I’ve done reporting before that could be described as investigative, but nothing quite as heavy as this one. I didn’t end up quite uncovering any monstrous new facts, and may have discovered that, on the angle I took into this story, no monstrous facts lay. But I’m pleased with its dutiful telling of an overlooked part of the sensational Peterson story.

But the whole time I was working on the piece—and doubting I’d ever be dumb enough to tackle such a piece again—I wondered:

How will investigative reporting ever get done in the future?

I wondered this as I spent four full months reporting, writing and working with the editors to finish the piece. Yes, I did other stuff in between—writing for Ragan, work for other organizations—but this effort involved:

Interviewing at least two dozen people, many of them a few times, a few of them many times. Phone calls long and short, often after hours, always sweaty—trying to get tons of information from busy people, trying to get any information from reluctant people, trying to assess the reliability of half-insane people. Trips over hill and dale to sit in deadly quiet living rooms and back rooms of greasy spoons for as long as it took to get truth from people, many of them stricken with grief or fear.

Endless Internet searches. The existence of the Internet is a curse as much as a benefit, because when you just had a phone and a legal pad, you didn’t waste whole mornings doing fruitless Googling. You either got on the phone or you hit the bricks. And if you procrastinated in those days, you did so by smoking cigarettes. (What a net loss!)

Wakeful nights spent wondering: Have I really done enough reporting? What if I tried to call this guy? What if I asked that woman this question?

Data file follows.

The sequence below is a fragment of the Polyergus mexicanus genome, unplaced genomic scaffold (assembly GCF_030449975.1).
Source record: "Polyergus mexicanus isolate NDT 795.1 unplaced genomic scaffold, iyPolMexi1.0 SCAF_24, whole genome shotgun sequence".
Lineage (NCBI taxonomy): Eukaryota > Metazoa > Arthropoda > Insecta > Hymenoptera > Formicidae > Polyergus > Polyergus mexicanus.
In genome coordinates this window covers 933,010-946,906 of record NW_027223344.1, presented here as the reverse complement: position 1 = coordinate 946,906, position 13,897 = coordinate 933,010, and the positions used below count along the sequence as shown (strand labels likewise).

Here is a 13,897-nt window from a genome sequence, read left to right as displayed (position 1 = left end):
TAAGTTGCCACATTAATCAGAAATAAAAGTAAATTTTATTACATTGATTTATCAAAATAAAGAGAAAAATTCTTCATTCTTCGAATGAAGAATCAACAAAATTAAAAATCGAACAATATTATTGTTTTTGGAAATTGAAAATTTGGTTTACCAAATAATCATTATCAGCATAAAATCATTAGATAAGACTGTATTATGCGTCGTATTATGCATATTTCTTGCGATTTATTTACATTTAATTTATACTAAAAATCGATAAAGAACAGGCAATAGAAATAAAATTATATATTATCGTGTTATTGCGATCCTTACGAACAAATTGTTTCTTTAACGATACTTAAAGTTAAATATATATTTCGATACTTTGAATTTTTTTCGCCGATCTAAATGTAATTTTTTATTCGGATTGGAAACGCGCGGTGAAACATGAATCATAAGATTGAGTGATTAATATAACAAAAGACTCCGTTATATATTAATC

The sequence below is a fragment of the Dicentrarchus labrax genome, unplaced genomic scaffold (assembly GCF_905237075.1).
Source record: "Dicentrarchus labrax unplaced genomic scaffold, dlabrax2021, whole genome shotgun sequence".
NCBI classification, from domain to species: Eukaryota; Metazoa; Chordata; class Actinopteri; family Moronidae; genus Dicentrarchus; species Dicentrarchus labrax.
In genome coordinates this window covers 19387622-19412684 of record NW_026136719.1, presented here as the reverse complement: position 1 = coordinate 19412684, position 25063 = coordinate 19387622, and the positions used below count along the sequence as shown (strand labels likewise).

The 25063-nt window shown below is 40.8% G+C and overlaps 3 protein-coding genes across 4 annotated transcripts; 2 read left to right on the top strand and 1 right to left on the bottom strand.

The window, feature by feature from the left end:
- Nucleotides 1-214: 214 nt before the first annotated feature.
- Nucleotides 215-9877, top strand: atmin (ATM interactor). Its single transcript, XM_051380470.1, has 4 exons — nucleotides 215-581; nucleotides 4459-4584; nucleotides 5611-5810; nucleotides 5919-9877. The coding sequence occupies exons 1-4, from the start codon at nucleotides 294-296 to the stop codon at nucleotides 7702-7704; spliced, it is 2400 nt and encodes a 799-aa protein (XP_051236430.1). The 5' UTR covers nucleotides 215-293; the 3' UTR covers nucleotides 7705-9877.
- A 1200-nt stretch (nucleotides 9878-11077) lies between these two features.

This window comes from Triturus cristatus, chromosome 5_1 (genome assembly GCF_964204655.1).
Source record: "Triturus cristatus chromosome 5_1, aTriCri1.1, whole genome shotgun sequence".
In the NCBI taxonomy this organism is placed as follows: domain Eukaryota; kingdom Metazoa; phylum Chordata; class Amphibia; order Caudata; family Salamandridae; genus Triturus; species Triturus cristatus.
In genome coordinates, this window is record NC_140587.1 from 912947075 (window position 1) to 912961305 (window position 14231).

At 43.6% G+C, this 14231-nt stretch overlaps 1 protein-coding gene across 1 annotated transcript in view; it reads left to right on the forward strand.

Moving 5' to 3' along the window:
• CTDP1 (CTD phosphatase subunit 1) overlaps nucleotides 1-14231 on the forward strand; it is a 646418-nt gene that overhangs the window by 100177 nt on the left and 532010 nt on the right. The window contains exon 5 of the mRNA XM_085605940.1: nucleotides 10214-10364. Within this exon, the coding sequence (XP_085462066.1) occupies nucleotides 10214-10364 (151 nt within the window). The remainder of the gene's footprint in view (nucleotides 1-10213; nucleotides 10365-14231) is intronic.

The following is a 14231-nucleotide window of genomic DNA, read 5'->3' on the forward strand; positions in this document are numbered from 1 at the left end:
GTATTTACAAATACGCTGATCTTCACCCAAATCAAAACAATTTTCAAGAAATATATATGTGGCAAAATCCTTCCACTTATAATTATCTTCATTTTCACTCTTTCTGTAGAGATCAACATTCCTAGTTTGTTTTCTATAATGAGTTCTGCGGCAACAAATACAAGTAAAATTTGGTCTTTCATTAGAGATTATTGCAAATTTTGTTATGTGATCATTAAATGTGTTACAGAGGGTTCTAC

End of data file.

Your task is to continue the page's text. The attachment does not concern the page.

More wakeful nights wondering: Will my four full notebooks and 60,000-word electronic notes file come together in 4,000 coherent words? Dear Lord, let me choose the right words! There are no agnostics on a feature-length story deadline.

Long talks with nasty people about nasty things. I’ve told people, and I’ve meant it, that the murder suspect himself was one of the most charming people I interviewed in the course of reporting this story. There were others who I found pleasant and some even fun, but I was also hung up on, bullshitted, yelled at, bullied and manipulated. People aren’t at their best when you’re calling them to ask about a murder case; and it’s not the best people who you’re always calling, either. The whole subject, especially with the backdrop of the Chicago winter months, had me feeling pretty low at times.

De-listing of my home phone number after a lawyer told me I was nuts for looking into this case from the angle I was looking into it. For several weeks I entertained fantasies of being gunned down in the snow while walking my daughter home from school on a dark winter afternoon. Surely the scenario was outlandish, but you didn’t entertain it this winter, did you?

Taxing drink-ups. One of the best investigative journalists I know is a teetotaler but I don’t know how he does it. I needed to hear myself talk about this story a lot, to see what I really thought about it, and to get ideas about leads to pursue. In order to hear myself talk that much, I had at the very least to get my friends drunk, so naturally I got drunk too.

Amazing amounts of time and energy spent on the phone with magazine editors and fact-checkers who, with the help of lawyers, were protecting me from myself, and protecting the magazine from any potential lawsuit. I’m grateful now—there isn’t a questionable syllable in the piece—but the process stretched out for almost a full month. And it gave me the sense that the magazine had much more to lose from a lawsuit than to gain from a splashy story—and that their decision to commission me to make this investigation was an act of uncommon courage. Should that be true?

And all this for—wait for it (I sure did!)—$3,500. I have a wife, I have a kid, I live in the city, I have expenses: To keep my head above water at that rate, I’d need to do 20 of these kinds of stories in a year. If I tried to do that, I’d be the murder suspect.

When he read the story, my dad—an essayist and an ad man who’s used to putting all his energy into the thinking and the writing, and not familiar with all the mucking about this story clearly required—asked me in an e-mail what this experience was like. Was it interesting? Was it boring? Was it scary? Was it limiting? What he did not say was, “What on earth possibly inspires you to do this?”